This portion was written at 5 pm 6/23/17, before I went to prison, and before I decided what to do for Jaanipäev.
So I finally made friends my age who will be here for at least the next 24 hours! One is finishing up her MA in Holland, and the other dude is studying IT in Ukraine. They’re really funny people and I like our dynamic so far.
This portion was written at 8 am 6/24/17 after festivities in prison. Growing up in America, you always hear jokes and rumors about drinking in Eastern Europe. I am an American college student, and let me tell you, frat bois ain’t got shit on Eastern Europe.
I haven’t been able to sleep past 5:30 am since I arrived in Tallinn and I don’t know why. The sun rises at 4 am and I sleep right next to the window. Everyone in my room also snores. Sleeping in this environment takes some talent. I hoped getting a little buzzed (there’s no such thing as “a little buzzed” when you drink with someone from Ukraine) before bed would help me sleep longer. It did not help. For those of you who know my sleeping talents, your jaw is probably on the floor. The last thing I did before bed was convince a very drunk Finnish guy to let go of his fifth of Jameson he had been nursing alone all night.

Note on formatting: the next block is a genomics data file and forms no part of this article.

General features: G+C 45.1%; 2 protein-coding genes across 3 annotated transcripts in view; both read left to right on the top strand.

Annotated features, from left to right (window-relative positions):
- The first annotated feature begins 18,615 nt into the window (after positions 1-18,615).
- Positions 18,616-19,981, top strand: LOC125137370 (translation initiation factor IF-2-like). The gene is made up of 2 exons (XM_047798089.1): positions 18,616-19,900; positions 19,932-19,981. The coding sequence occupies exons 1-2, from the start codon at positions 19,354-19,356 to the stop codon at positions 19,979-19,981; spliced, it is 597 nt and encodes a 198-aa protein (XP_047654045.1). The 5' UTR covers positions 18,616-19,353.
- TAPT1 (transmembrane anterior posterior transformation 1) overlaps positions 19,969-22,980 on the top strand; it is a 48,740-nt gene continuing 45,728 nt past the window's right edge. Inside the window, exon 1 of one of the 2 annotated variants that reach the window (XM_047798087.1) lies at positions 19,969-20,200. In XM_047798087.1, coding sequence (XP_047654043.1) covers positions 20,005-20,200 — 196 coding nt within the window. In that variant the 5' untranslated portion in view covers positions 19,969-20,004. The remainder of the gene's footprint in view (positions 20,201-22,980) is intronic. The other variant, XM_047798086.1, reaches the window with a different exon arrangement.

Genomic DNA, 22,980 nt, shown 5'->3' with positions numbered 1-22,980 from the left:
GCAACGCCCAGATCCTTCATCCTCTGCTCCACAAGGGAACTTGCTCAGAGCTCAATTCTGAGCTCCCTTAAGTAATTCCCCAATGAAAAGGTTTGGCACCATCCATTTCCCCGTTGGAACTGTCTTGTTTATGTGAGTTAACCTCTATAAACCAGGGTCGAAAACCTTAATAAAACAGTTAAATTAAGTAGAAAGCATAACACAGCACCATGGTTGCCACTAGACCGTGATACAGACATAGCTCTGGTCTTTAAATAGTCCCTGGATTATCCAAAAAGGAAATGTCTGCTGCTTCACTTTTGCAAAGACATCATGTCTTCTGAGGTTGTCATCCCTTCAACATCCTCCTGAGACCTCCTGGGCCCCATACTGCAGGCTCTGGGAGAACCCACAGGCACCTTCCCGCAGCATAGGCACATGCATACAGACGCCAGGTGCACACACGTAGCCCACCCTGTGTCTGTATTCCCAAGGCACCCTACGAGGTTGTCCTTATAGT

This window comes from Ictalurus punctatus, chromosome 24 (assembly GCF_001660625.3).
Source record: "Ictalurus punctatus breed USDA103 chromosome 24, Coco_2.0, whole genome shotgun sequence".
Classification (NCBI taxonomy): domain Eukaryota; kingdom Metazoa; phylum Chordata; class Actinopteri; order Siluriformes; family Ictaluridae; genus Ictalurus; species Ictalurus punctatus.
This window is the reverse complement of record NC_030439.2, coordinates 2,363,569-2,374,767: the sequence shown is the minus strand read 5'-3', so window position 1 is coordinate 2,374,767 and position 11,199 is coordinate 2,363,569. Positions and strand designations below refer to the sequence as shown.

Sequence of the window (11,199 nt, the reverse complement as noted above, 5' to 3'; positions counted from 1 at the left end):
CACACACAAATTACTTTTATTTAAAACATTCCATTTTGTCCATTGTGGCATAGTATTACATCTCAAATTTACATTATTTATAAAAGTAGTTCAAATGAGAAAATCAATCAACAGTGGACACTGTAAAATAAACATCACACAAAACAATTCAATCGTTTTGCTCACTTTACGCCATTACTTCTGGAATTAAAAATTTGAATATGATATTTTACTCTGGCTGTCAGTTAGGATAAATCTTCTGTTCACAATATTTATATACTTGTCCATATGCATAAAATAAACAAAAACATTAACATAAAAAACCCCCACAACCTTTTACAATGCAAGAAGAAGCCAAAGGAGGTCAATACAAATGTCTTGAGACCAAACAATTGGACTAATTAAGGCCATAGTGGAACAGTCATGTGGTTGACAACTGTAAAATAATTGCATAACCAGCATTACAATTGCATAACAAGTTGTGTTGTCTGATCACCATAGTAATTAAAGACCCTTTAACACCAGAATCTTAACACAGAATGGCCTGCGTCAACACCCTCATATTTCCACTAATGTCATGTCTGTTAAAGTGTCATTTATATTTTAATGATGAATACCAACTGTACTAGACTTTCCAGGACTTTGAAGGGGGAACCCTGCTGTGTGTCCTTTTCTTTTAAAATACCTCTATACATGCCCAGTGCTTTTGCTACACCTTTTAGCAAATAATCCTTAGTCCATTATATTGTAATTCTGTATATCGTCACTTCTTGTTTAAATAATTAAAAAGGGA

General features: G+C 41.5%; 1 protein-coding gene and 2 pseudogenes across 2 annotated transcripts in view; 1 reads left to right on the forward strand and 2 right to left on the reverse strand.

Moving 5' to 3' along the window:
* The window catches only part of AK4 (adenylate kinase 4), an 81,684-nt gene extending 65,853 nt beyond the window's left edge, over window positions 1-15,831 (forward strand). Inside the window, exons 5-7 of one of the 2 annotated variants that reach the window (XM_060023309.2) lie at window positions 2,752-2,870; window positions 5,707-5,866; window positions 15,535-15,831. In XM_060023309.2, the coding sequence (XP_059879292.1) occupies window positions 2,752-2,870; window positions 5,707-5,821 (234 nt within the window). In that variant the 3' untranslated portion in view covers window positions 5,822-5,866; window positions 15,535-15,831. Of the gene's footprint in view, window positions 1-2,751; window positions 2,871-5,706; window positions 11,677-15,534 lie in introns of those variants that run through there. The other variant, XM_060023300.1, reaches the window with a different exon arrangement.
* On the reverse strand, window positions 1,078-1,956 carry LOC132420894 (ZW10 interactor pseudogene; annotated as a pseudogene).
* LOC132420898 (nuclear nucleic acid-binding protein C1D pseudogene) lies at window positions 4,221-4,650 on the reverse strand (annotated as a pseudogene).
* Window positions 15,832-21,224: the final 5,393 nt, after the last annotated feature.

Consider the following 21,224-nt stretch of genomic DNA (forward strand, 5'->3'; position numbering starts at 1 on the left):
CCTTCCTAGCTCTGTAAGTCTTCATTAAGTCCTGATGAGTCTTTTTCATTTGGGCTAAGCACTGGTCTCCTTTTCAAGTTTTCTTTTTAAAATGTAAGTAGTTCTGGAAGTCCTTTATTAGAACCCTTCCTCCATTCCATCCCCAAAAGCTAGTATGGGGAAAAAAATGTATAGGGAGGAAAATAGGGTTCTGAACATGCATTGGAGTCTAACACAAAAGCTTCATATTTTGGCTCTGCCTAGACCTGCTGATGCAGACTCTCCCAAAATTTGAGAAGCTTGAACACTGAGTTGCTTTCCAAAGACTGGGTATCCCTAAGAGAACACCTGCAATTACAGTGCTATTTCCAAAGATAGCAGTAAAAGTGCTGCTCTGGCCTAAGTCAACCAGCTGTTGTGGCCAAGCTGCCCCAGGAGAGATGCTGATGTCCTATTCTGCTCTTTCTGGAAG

I met a very young man yesterday snooping around for some cigarettes. It was evident that his Russian was more effortless than his Estonian though he’s an Estonian citizen. He tried to tell us he was 16. He was likely 11-13ish. He did not speak any English to us, Mr. Ukranian friend served as our translator. I was tempted to get to know him more, but I had some wine on board, and he was looking for goods that we didn’t have. I didn’t want to keep him from his friends just for the sake of my curiosity. I wondered if he’d be singing next weekend.
Some more concrete stuff:
- I took a touristy walking tour because why not?
- Explaining my project to Estonian people is a different ball game. I often don’t know where to begin. The things that make this a difficult feat are:
- cultural sensitivities
- language barriers
- And lastly, the fact that my nationality and country of birth misalign with my very evident East Asian ethnicity. I meet people and they ask where I’m from. I say San Francisco (shut up, MKF, I know I know I’m from the suburbs, but Estonians don’t know or give a poop about where Walnut Creek is.) Often times they’re still processing basic introductory stuff: a Chinese American girl cares about Estonian singing culture. My project becomes less significant, and I’m okay with that. I don’t feel ashamed, embarrassed, or angry about my situation, it’s just going to be part of my experience. It’s the nature of fieldwork.